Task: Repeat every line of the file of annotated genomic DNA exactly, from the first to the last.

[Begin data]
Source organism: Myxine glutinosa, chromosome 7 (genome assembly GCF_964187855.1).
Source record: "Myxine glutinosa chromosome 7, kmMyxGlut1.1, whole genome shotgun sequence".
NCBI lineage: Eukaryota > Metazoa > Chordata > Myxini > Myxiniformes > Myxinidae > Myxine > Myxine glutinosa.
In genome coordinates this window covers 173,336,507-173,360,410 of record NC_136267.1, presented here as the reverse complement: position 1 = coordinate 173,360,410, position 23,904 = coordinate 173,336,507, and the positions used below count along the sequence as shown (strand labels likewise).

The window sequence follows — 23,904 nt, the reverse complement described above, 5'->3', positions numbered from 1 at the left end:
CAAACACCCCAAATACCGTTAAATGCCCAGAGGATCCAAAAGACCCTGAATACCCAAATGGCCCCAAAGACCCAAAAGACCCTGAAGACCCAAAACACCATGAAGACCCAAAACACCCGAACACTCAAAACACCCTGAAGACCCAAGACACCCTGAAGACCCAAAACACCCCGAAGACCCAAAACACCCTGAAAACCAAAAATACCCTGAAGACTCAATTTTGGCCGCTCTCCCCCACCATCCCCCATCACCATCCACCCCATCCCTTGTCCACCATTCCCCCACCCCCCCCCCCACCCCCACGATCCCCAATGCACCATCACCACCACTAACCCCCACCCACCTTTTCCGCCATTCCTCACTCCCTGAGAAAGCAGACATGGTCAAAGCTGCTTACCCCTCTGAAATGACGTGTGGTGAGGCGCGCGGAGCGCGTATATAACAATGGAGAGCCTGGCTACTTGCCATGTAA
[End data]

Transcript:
Source organism: Myxine glutinosa, chromosome 7 (genome assembly GCF_964187855.1).
Source record: "Myxine glutinosa chromosome 7, kmMyxGlut1.1, whole genome shotgun sequence".
NCBI lineage: Eukaryota > Metazoa > Chordata > Myxini > Myxiniformes > Myxinidae > Myxine > Myxine glutinosa.
In genome coordinates this window covers 173,336,507-173,360,410 of record NC_136267.1, presented here as the reverse complement: position 1 = coordinate 173,360,410, position 23,904 = coordinate 173,336,507, and the positions used below count along the sequence as shown (strand labels likewise).

The window sequence follows — 23,904 nt, the reverse complement described above, 5'->3', positions numbered from 1 at the left end:
CAAACACCCCAAATACCGTTAAATGCCCAGAGGATCCAAAAGACCCTGAATACCCAAATGGCCCCAAAGACCCAAAAGACCCTGAAGACCCAAAACACCATGAAGACCCAAAACACCCGAACACTCAAAACACCCTGAAGACCCAAGACACCCTGAAGACCCAAAACACCCCGAAGACCCAAAACACCCTGAAAACCAAAAATACCCTGAAGACTCAATTTTGGCCGCTCTCCCCCACCATCCCCCATCACCATCCACCCCATCCCTTGTCCACCATTCCCCCACCCCCCCCCCCACCCCCACGATCCCCAATGCACCATCACCACCACTAACCCCCACCCACCTTTTCCGCCATTCCTCACTCCCTGAGAAAGCAGACATGGTCAAAGCTGCTTACCCCTCTGAAATGACGTGTGGTGAGGCGCGCGGAGCGCGTATATAACAATGGAGAGCCTGGCTACTTGCCATGTAA